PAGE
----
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Economic rescue balloons past $1T; talks resume

By Staff | Mar 22, 2020

WASHINGTON (AP) – Negotiators from Congress and the White House were resuming top-level talks Saturday on a ballooning $1 trillion-plus economic rescue package, racing to strike a deal after President Donald Trump unleashed fury on those questioning his handling of the coronavirus outbreak.

It was an extraordinary moment in Washington: Congress undertaking the most ambitious federal effort yet to shore up households and the U.S. economy and an angry president lashing out at all comers. All while the global pandemic and the nationwide shutdown grip an anxious, isolated population bracing for a healthcare crisis and looming recession.

Trump, during a briefing at the White House on Saturday, expressed optimism that the stimulus package could be agreed upon before long.

“They’re all negotiating and everybody’s working hard and they want to get to a solution that’s the right solution, I think we’re very close,” said Trump, who continued to strike a confident tone about the nation’s ability to defeat the pandemic soon.

“We are going to be celebrating a great victory in the not too distant future,” he said.

On Capitol Hill, key congressional and White House officials converged Saturday for more talks. The sweeping aid package of paychecks for suddenly jobless Americans, money for hospitals and aid to industry is all but certain to swell far beyond the initial $1 trillion price tag. Combined with other actions by the Federal Reserve, it could be a $2 trillion pump to the economy, officials said Saturday.

The Senate was convening the rare weekend session with the aim of drafting the package Saturday, holding an initial vote Sunday and winning Senate passage on Monday.

Senate Majority Leader Mitch McConnell said Saturday negotiators are making “important progress,” but urged talks to wrap up.

“This is not a political opportunity, this is a national emergency,” he said. “It’s time to come together, finalize the results of our bipartisan discussions and close this out.”

McConnell said he wants to pass the aid package “as quickly as humanly possible.”

It was a sentiment shared by White House legislative affairs director Eric Ueland. “We need to act with urgency, we need to act with significance, we need to act with boldness,” he told reporters.

Despite the enormous pressure on Washington to swiftly act, the challenges are apparent. Lawmakers and administration officials labored late into the evening Friday over eye-popping sums and striking federal interventions, surpassing even the 2008-09 bank bailout and stimulus.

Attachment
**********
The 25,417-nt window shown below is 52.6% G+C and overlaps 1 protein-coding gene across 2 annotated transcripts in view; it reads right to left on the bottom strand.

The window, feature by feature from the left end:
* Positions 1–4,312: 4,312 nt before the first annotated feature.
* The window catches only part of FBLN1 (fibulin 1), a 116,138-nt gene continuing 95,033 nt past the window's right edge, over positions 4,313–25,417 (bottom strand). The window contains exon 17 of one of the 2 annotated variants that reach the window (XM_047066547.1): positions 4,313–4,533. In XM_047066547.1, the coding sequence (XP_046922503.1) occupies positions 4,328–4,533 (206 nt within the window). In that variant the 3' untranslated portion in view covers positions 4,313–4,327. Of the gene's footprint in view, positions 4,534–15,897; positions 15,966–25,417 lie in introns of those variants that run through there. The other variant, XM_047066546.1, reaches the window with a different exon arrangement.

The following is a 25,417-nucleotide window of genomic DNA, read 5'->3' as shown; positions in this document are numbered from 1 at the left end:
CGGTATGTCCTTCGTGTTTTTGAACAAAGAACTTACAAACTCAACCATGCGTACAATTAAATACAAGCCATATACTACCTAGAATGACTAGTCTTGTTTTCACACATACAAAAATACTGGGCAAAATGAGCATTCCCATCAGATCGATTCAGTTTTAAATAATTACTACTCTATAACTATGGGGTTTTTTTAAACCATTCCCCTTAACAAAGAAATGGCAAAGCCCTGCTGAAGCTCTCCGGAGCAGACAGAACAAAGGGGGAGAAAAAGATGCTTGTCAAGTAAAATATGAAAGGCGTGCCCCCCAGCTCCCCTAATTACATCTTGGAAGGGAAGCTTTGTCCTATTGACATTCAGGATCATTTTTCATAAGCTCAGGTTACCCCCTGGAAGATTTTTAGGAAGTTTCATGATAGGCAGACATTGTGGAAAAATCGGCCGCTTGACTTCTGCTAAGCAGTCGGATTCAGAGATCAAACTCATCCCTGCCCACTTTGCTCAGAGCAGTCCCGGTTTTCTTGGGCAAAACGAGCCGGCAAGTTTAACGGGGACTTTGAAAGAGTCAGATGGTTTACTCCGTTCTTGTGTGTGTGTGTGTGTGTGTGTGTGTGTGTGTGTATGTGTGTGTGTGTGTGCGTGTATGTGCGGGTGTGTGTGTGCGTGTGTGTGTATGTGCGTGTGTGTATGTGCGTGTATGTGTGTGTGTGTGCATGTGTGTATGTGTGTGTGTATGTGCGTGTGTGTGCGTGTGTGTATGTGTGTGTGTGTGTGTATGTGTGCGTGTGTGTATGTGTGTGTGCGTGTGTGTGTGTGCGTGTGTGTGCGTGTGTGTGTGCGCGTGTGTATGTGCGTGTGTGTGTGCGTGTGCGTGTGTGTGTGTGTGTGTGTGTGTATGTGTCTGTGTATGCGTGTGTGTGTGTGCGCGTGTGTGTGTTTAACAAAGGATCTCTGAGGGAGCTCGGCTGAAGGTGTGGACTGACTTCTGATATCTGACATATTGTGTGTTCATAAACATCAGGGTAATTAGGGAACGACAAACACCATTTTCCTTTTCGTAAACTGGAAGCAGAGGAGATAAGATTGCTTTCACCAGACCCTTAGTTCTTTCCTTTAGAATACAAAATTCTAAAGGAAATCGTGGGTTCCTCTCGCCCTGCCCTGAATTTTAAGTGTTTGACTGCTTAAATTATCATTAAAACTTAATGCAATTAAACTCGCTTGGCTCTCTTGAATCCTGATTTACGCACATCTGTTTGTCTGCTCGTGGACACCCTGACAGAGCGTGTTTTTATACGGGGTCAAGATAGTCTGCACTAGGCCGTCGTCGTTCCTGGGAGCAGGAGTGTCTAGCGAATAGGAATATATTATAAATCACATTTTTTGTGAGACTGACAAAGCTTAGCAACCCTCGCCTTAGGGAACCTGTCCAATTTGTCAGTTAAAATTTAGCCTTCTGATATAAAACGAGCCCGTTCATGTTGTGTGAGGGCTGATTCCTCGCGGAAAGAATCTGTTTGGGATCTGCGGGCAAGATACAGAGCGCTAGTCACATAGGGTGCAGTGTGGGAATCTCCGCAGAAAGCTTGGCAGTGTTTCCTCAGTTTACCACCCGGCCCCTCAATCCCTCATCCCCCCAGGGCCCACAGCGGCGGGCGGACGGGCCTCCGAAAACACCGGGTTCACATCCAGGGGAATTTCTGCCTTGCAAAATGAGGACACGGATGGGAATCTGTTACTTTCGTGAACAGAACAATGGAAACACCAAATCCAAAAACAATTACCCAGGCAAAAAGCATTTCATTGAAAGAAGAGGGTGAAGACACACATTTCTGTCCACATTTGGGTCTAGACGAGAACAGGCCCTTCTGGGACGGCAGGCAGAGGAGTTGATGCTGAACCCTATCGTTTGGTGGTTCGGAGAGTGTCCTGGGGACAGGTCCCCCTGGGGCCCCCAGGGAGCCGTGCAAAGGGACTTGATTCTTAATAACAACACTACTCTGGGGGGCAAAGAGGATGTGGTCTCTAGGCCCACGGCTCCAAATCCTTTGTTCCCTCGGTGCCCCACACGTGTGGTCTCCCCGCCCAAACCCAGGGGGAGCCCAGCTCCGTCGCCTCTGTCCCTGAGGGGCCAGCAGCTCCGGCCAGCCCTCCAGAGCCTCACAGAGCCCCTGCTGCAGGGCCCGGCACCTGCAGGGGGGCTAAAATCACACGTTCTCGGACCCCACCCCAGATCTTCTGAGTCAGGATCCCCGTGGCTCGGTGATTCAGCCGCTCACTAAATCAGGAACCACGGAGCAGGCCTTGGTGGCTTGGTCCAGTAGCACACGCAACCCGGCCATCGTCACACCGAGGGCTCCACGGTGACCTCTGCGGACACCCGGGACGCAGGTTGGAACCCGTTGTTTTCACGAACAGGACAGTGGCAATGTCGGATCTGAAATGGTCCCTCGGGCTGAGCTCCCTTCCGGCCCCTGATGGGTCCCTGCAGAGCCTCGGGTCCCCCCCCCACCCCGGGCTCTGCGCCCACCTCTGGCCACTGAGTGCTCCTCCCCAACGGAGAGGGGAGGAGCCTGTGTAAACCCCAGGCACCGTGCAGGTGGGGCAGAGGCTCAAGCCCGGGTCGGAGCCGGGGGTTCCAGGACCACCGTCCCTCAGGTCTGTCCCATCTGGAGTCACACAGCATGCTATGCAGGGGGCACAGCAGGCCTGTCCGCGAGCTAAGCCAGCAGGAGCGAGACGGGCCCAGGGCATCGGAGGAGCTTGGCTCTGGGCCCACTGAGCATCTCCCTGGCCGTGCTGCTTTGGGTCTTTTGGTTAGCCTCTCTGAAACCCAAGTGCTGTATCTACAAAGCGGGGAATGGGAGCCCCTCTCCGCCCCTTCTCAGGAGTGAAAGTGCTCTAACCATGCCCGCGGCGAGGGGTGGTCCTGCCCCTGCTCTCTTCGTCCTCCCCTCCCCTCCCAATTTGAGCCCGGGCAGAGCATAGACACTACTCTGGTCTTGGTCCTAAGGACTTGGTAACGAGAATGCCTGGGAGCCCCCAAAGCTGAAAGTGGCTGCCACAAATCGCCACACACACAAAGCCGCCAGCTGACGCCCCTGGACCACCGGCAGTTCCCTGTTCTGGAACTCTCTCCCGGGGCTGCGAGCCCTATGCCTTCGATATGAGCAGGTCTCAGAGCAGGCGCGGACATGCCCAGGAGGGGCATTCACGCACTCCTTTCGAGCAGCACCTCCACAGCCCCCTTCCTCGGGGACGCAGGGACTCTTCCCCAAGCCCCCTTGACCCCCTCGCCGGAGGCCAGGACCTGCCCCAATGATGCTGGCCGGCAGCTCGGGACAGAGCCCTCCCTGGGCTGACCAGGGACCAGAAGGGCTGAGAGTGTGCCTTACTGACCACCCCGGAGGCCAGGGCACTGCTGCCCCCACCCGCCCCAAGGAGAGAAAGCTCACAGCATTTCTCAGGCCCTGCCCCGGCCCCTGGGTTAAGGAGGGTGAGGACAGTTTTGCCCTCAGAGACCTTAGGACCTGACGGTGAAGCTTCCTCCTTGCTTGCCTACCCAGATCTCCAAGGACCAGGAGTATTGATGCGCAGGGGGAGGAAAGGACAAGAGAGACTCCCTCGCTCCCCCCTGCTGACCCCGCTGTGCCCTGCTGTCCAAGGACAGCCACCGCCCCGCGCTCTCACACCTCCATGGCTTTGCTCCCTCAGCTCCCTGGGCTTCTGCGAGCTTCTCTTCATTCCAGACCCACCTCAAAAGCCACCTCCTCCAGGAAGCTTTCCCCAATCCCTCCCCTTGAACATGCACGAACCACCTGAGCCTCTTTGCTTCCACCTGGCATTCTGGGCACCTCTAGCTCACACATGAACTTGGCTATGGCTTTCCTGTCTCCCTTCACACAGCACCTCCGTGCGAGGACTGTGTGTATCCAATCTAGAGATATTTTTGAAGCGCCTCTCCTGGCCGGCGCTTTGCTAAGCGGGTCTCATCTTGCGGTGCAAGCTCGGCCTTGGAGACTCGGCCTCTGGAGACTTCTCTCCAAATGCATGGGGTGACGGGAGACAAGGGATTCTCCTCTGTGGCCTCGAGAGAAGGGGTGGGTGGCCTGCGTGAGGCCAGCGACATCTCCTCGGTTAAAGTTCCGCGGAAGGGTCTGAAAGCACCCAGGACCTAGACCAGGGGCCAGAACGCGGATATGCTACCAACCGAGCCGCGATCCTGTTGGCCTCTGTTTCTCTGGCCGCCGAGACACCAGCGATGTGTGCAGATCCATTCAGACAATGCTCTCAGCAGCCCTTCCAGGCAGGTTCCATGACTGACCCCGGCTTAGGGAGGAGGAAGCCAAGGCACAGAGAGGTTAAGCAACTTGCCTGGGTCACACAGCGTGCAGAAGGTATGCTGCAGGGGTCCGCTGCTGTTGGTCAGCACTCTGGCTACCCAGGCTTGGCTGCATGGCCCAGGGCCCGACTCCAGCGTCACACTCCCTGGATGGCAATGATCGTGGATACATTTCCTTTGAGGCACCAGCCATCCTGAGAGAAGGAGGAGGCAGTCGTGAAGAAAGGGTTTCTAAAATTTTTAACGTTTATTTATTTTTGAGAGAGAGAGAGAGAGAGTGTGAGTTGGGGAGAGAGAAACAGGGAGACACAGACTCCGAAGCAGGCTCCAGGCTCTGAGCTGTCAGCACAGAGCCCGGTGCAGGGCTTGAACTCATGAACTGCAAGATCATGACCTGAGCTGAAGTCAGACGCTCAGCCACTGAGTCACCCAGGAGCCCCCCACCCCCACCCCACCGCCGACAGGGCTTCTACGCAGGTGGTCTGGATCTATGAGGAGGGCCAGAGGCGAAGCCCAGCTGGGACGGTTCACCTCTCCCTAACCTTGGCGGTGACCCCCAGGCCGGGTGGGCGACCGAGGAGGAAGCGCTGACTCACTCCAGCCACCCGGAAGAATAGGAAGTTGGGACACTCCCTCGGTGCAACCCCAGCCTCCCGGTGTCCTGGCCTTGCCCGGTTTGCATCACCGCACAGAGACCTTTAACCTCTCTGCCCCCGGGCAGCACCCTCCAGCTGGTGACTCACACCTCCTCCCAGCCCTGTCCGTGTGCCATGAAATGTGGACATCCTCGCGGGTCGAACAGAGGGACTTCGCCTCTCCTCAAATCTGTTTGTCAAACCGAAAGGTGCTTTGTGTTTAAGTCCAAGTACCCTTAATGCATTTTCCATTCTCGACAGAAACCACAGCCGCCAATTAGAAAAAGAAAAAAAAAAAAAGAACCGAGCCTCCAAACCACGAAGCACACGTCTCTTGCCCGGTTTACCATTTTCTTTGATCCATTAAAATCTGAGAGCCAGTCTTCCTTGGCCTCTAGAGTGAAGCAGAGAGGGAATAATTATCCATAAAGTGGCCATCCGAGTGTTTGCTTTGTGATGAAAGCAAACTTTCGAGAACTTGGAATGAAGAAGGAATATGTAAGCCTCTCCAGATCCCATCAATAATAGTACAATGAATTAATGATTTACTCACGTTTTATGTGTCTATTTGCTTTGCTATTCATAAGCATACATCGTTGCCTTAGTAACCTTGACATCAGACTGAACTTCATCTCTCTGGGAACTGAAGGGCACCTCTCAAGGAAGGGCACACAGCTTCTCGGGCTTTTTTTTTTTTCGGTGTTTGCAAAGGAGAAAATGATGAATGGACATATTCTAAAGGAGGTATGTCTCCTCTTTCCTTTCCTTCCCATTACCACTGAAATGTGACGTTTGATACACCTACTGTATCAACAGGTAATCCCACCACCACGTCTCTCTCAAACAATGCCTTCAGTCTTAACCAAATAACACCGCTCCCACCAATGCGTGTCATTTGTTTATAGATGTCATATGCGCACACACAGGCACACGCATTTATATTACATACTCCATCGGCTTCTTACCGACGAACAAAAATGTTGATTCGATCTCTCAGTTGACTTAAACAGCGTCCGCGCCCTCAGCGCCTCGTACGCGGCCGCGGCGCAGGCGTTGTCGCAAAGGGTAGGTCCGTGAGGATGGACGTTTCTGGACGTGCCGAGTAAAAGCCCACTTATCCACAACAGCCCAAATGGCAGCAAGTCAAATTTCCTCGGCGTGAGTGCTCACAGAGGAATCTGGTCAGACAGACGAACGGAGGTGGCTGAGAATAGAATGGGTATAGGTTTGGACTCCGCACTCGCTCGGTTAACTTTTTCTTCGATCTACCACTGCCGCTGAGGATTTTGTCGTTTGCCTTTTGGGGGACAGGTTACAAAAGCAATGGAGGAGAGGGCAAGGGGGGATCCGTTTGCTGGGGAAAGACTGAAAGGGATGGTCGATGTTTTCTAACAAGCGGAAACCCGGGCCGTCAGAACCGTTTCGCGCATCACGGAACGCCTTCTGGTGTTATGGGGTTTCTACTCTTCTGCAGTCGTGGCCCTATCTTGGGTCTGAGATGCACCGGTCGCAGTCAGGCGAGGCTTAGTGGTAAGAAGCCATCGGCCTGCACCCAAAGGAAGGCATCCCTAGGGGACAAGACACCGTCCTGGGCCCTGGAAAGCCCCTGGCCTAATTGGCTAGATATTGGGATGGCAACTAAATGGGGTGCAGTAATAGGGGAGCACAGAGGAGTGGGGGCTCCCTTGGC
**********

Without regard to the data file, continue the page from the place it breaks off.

“Everybody is working very hard,” Treasury Secretary Steven Mnuchin said, exiting one closed-door session and heading into another.

Mnuchin began negotiations with McConnell, Senate Democratic leader Chuck Schumer and senators from both parties using McConnell’s GOP offer as a starting point.. Pelosi late Friday called the GOP plan a “non-starter” but Schumer, the next morning, declared “We are making very good progress.”

The GOP plan aims to pump billions into $1,200 direct checks to Americans and billions to small businesses to pay idled workers during the global pandemic.

But Democrats say McConnell’s plan is insufficient, arguing for greater income support for workers and a “Marshall Plan” for the U.S. healthcare industry, which is preparing for an onslaught of newly sick patients.

At the White House, Trump welcomed the stimulus plan, believing it is needed to stabilize the economy. On Saturday, he opened the briefing with a roll call of his administration’s accomplishments, a week-in-review meant to rebut criticism that the White House was moving too slowly to combat the crisis.

It came a day after he spent Friday’s daily briefing in a fury, lashing out at reporters. When one reporter asked Trump what he would tell a worried nation, the president snapped, “I say that you’re a terrible reporter.”

At times, he seemed to refuse to want to hear the reality of an increasingly dire situation. It was when one reporter noted the hard facts in the U.S. – that more than 200 are dead, more than 14,000 infected and millions scared – that he snapped back.

Health officials on Saturday again warned Americans that the number of coronavirus cases would continue to increase in part as testing grew more widespread. But Dr. Anthony Fauci, the government’s top infectious disease expert, promised that the administration’s measures were slowing the spread even though they were not yet easily quantified.

Trump also sowed further confusion about whether he is using the powers of the Defense Production Act to force American businesses to manufacture needed medical supplies.

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